Linked by Thom Holwerda on Tue 28th Feb 2012 23:11 UTC
Linux Linus Torvalds on requiring the root password for mundane tasks. "So here's a plea: if you have anything to do with security in a distro, and think that my kids (replace 'my kids' with 'sales people on the road' if you think your main customers are businesses) need to have the root password to access some wireless network, or to be able to print out a paper, or to change the date-and-time settings, please just kill yourself now. The world will be a better place." Yes, it's harsh (deal with it, Finns don't beat around the bush), but he's completely and utterly right. While there's cases where it makes sense to disable certain settings (public terminals, for instance), it is utterly idiotic that regular home users have to type in their root password for such mundane tasks.
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RE: The opposite is also true...
by Soulbender on Wed 29th Feb 2012 05:07 UTC in reply to "The opposite is also true..."
Soulbender
Member since:
2005-08-18

This is something Ubuntu does via its sudo system and it's 100% wrong - -asks that can significantly change your system installation should require a privileged username/password and not a normal user's!


Your understanding of sudo is 100% wrong. What security do you think having to use the root password rather than your own gives? Hint: none. They're both passwords that you have to give and neither has an inherent security advantage over the other.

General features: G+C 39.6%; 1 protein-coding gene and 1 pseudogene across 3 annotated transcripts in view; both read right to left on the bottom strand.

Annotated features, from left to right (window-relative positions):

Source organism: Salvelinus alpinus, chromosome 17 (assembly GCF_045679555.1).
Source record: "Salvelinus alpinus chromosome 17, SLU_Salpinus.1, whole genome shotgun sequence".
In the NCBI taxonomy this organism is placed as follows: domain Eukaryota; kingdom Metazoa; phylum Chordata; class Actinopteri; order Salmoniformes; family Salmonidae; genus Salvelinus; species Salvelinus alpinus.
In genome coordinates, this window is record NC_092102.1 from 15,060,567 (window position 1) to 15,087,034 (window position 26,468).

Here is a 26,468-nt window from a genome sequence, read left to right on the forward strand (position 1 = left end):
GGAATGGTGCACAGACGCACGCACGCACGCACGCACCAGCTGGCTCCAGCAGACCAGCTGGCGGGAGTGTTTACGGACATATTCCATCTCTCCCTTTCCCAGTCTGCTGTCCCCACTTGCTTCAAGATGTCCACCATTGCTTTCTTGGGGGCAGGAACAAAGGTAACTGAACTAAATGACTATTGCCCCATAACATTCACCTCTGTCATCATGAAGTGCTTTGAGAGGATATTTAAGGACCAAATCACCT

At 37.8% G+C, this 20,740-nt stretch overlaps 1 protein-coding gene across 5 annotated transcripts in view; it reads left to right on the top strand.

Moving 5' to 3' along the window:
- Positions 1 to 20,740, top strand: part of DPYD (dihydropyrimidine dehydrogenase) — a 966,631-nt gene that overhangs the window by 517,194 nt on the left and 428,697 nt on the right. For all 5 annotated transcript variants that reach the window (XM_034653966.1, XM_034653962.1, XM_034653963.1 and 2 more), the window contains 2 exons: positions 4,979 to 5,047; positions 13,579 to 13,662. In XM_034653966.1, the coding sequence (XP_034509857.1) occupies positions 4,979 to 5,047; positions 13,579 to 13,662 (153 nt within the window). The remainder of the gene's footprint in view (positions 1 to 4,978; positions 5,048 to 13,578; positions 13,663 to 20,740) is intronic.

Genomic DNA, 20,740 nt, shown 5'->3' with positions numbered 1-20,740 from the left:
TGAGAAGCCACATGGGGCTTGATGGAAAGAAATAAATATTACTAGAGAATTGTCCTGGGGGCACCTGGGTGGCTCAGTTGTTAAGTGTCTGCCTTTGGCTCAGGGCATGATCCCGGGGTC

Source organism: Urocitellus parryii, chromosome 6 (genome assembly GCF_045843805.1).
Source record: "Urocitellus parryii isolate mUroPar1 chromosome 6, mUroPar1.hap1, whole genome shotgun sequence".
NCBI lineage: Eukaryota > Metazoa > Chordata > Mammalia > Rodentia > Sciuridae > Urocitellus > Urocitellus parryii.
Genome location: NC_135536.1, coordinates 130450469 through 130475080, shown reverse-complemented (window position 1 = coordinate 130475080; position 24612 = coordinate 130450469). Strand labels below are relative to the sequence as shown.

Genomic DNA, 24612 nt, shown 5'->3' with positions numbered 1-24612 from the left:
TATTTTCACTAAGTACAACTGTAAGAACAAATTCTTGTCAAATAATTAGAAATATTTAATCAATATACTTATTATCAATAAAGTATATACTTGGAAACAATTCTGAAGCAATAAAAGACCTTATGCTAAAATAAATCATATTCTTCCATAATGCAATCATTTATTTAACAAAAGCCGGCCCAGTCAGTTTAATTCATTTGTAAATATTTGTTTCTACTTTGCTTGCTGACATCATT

This is exactly how sudo is designed to work and it means that you can delegate privileges better than if you use a single root password.

it only accepts your own (unprivileged - or at least it should be) password!


There's no such thing as an unprivileged password. There are accounts with more or less privileges.

The very first thing I do on such a broken Ubuntu system is "sudo passwd root", so that I can su to root and do my privileged stuff that way


Never work as root, use sudo or if you really think you need to continue this bad practice: sudo su -

Genius that, because Ubuntu sets a random root password and never tells you it, ho hum.


root on Ubuntu has an empty password, not a random one, and that is why you can't log in with it. Accounts with empty passwords can by default not have interactive sessions.
And no, Ubuntu does not prompt you for the root password when fsck has to be run at boot.

Edited 2012-02-29 05:19 UTC

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